Deciding whether it's best to buy or rent a home isn't an easy decision. There are financial pros and cons to each. Plus, whether or not you want to become a homeowner may depend on your lifestyle, so it's very much a personal choice. Take a close look below at the pluses and minuses before making your move.
You're not required to save up a hefty down payment.
Renting is normally a short-term commitment (you normally can sign a lease for as little as a few months to a year).
You are usually free of major maintenance costs and paying property taxes -- your landlord takes care of that. Also, it's normally up to the landlord to take care of major maintenance issues for the home. You're probably not responsible for tiring tasks like mowing the lawn or the shoveling the snow.
You aren't tied down to one place, and can relocate fairly easily.
In some cases, renting may be less costly than owning a home. While you may be able to afford the rent on a pricier home, you might not have the means to buy a similarly priced residence.
Since you are only obligated to a relatively short-term lease (a few months, or a year), committing to a particular rental isn't an arduous decision.
You aren't building equity (the value an owner has in a piece of property minus the debt against it).
You can't take advantage of tax benefits (like tax deductions for mortgage interest and property taxes) only available to homeowners.
You may be subject to rent increases that you can do little about.
You might not be able to decorate a home as you like. (You may have to stick with the white walls and beige carpeting that your landlord put in.)
You may be subject to restrictions on pets (some landlords don't allow them). Also, your landlord could infringe on your lifestyle -- e.g., complaining about the level of noise from parties and the number of guests who park at your place.
You are dependent on the landlord to maintain the home and keep things in working order. (This could be a bad thing if he or she is lax about it.)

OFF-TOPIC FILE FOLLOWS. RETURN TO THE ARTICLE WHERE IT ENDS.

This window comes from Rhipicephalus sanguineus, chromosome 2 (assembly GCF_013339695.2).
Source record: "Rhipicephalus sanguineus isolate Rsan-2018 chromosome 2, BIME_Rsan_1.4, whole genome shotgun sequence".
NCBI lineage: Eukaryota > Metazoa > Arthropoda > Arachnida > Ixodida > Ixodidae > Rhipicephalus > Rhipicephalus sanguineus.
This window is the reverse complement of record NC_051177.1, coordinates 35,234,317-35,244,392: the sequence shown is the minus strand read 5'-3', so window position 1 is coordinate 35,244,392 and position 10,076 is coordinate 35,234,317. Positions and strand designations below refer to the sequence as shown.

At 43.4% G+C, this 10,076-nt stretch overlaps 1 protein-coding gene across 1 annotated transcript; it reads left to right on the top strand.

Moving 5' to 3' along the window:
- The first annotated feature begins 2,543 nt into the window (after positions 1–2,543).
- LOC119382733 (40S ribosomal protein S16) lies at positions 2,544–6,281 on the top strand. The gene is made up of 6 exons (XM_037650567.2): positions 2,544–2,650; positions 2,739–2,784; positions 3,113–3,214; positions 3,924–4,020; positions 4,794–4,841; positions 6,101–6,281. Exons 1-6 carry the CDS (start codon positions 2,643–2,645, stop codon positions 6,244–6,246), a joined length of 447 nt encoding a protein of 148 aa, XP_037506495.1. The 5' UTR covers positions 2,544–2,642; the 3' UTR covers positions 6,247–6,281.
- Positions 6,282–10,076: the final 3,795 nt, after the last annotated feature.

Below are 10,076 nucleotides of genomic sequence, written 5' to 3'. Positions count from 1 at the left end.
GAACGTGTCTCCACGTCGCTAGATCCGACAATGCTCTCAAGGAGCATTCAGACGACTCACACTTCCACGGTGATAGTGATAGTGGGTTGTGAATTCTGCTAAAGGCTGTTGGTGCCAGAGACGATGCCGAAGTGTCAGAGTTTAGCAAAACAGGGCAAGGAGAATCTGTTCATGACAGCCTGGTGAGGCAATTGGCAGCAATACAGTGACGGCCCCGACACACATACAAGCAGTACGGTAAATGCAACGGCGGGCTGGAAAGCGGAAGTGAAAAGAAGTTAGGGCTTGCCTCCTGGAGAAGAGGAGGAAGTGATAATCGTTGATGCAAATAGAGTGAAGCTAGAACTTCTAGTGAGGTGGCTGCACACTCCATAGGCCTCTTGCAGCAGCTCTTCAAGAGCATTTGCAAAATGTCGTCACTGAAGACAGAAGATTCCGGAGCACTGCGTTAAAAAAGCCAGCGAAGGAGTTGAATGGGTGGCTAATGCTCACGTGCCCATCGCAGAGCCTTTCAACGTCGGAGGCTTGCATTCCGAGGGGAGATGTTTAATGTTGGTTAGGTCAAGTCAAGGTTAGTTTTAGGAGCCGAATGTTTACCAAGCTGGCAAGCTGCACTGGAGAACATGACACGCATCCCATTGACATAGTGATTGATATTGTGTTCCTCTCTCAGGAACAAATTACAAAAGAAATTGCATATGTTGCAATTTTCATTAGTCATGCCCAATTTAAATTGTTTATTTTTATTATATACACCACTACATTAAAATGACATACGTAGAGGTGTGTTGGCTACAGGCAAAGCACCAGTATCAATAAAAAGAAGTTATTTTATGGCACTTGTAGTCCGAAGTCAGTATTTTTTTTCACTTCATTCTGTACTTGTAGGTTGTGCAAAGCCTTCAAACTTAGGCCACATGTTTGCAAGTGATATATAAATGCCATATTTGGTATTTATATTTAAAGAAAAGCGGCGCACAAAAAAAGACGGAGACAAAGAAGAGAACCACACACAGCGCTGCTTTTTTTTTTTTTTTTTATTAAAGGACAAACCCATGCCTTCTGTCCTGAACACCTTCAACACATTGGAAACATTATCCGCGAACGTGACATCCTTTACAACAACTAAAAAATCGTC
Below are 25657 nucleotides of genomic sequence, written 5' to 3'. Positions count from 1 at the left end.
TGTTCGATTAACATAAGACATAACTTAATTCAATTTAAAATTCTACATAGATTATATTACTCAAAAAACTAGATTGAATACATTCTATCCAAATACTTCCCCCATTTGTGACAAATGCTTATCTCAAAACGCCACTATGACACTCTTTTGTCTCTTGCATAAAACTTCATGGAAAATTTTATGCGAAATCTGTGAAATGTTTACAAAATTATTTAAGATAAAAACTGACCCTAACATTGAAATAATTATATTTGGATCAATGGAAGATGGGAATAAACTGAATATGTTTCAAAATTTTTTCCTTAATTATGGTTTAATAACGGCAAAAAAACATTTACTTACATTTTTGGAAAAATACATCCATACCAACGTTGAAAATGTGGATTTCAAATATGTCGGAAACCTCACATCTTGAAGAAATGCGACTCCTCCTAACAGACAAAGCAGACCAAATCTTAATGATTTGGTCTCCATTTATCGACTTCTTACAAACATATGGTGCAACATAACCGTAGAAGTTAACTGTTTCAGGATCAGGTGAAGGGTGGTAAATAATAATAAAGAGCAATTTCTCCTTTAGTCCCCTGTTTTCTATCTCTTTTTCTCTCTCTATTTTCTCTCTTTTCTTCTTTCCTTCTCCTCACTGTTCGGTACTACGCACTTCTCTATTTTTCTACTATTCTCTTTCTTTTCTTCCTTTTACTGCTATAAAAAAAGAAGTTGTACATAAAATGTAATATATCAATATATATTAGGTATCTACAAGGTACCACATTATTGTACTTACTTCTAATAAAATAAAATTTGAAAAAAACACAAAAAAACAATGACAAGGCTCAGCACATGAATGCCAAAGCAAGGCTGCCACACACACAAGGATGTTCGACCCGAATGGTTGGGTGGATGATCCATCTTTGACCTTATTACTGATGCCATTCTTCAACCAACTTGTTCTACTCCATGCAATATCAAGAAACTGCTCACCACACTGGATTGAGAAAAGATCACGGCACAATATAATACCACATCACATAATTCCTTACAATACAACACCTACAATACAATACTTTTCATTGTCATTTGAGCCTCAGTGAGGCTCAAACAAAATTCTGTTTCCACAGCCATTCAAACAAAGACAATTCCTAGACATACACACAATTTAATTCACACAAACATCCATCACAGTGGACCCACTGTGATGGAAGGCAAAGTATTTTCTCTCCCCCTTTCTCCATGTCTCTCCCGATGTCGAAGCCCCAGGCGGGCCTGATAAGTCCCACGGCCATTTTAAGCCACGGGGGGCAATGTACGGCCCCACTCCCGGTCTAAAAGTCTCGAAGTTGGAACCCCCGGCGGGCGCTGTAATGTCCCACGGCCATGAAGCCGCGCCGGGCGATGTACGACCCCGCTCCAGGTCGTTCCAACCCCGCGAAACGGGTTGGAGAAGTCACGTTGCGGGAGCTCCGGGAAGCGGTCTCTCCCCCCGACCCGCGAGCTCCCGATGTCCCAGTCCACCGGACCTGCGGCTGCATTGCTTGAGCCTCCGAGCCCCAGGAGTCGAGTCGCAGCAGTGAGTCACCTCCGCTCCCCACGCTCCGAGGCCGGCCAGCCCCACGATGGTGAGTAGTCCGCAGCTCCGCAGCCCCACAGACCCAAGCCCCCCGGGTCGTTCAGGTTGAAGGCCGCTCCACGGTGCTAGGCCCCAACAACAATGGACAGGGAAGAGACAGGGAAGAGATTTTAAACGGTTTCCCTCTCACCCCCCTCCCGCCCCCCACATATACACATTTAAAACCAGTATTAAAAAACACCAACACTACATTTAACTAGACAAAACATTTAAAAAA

You could be evicted (say, if the landlord decides not to renew your lease, or to sell the home) and may need to seek another place to live.
You can build equity over time.
The home is yours, so you have more control over how to decorate it and landscape it.
Greater stability -- as long as you can afford the property taxes and your mortgage payments, you don't have to worry about being evicted.
Getting to know the neighbors. Because you are likely to stay in a home you own longer than one you rent, you may become more involved in your community.
You can benefit from tax deductions on real estate taxes and mortgage interest.
It's a big commitment. You may be in that home for quite some time, so deciding which home to purchase can be tough -- you want to make sure it's a good fit.
When it comes to maintaining a home, it's all about you. It's up to you to make the repairs when the toilet leaks or pay the handyman for the fixes.
Homeownership insurance premiums. You'll have to pay these to cover the cost of any potential damage to your property. Also, if your home is part of a homeowners' association (HOA), you'll have to pay HOA fees.
You may have to borrow heavily and pay interest (take out a mortgage) to afford the home. You could lose your house if you can't keep up with your mortgage payments.
You have less mobility because of the work and time required to find a buyer, sell your place and move your belongings. (Which you may have acquired more of, now that you own space to keep things in.)
If you can't keep up with your mortgage payments, you could face foreclosure and a loss of equity. (Not to mention the damage it'll do to your credit history.)